• Defines God as "that than which nothing greater can be conceived"
  • God exists as an idea in the mind (in intellectu)
  • God can exist in just the mind alone or in reality as well (in re)
  • It is far greater to exist both in the mind and reality
  • If God is "that than which..." then he must exist in reality because if he was not then we would be able to imagine something greater than God, but we cannot
  • Therefore God exists
  • Uses the analogy of the Painter and the Painting: the painting in the painter's mind alone lacks full perfection and understanding, it is only when the painting is complete that is perfect
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Anselm's Second Form

  • Similar to his First but focuses on Contingency vs. Necessity in Proslogion 3
  • God is "that than which nothing greater can be conceived"
  • God can either exist necessarily (without cause of something else) or contingently (can exist or cannot; caused by something else already in existence)
  • It is greater to exist necessarily rather than contingently
  • If God is "that than which..." then he must exist necessarily because if he did not we would be able to imagine something greater than God, but we cannot
  • Therefore God exists necessarily and in reality
  • Reductio ad Absurdum: If he does exist in the mind alone then he is not "that than which..."
  • To reject God we must have a concept of what he is, and to reject him is contradictory - "the fool says in his heart, there is no God." (Psalm 14)
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Introduction

  • Tries to prove God's existence by "virtue of the definition of God"; "De Dicto" - (St. Anselm)
  • It is the study of "being" (Ontos)
  • The only a priori argument for the existence of God (based on logic, no empirical evidence)
  • An Analytic argument - either true or false by definition
  • A Deductive argument - reasoning by logical stages (premises) to reach a conclusion
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Hume's Criticism and Vardy's Middle ground

  • Hume held that you cannot take an idea in your mind, apply logic to it, and reach a conclusion based on the external, observable universe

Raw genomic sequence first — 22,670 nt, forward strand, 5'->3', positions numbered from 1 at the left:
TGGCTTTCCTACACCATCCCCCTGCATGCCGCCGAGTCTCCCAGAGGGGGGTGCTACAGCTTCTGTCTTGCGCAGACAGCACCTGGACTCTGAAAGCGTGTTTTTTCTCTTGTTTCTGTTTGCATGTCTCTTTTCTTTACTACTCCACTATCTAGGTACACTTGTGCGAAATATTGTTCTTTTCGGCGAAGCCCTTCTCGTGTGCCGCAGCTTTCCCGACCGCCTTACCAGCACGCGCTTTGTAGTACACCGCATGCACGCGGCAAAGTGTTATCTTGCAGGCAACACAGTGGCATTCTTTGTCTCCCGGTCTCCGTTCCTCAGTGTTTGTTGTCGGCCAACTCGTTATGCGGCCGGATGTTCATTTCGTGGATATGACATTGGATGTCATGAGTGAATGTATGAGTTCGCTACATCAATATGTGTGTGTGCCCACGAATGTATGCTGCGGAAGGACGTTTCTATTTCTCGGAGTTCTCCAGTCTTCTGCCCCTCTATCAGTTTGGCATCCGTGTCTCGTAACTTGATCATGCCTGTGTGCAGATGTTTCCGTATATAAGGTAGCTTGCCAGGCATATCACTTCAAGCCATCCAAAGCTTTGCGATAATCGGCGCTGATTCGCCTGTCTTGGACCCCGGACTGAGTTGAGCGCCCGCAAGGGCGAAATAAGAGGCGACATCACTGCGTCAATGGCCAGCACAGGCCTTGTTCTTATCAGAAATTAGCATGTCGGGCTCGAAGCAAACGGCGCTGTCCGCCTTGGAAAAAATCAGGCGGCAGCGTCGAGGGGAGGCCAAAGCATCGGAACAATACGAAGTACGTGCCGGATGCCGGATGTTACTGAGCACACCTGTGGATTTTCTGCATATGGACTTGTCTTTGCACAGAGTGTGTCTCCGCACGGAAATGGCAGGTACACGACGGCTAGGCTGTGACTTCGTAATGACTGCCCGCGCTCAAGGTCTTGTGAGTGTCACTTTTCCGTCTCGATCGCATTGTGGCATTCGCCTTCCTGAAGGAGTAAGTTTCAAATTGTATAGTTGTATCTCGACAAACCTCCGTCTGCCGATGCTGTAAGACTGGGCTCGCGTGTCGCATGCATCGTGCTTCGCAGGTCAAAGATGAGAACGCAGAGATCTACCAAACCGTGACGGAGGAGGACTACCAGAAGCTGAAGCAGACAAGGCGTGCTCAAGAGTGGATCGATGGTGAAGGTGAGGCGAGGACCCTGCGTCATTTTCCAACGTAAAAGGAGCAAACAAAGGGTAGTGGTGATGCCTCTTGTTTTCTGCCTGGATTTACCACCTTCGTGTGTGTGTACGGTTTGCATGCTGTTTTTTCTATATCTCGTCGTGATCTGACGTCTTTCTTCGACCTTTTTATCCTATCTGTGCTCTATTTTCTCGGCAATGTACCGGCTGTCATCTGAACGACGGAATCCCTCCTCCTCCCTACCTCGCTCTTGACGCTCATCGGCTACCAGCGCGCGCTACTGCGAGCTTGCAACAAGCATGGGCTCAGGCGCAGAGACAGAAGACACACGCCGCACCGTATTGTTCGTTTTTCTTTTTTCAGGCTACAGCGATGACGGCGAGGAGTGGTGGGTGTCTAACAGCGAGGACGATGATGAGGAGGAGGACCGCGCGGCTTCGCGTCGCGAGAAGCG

• Like Kant, he also held that you can't treat existence as a predicate 
  • Objection 1: You cannot prove anything a priori (as Aquinas had stated); we all base our lives around observation, and it would be unreliable for us to just assume 
  • Objection 2: You cannot be defined into existence; assumed perfections cannot be definitive proof of existence
  • Vardy says the problem is that we don't know what we're saying when God exists - we all deal with it in different ways
  • Do we see God as an object of some description? Or as a concept? (eg: a bear or a triangle)
  • If we see him as an object it doesn't work; if we see him as a concept it does work
  • If God is seen as some sort of idea or reality in the lives of people then it may have some value 
  • Like the equator and numbers - these things are useful but they are not visible objects or tangible things
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Norman Malcolm

  • American Philosopher in support of the Ontological argument
  • He holds that the statement "God necessarily exists" is either possible, impossible or necessary
  • It cannot be just possible as that implies that God may or may not exist; if God does not already exist he cannot come into existence
  • Similarly, if he does exist he cannot stop existing as that would make him contingent
  • The statement cannot be impossible as for something to impossible it would have to be logically absurd and/or incomphrehensible or contradict itself
  • The statement makes sense and does not contradict, therefore it is not impossible
  • Therefore the statement must be necessary; God must exist necessarily
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Descartes' Argument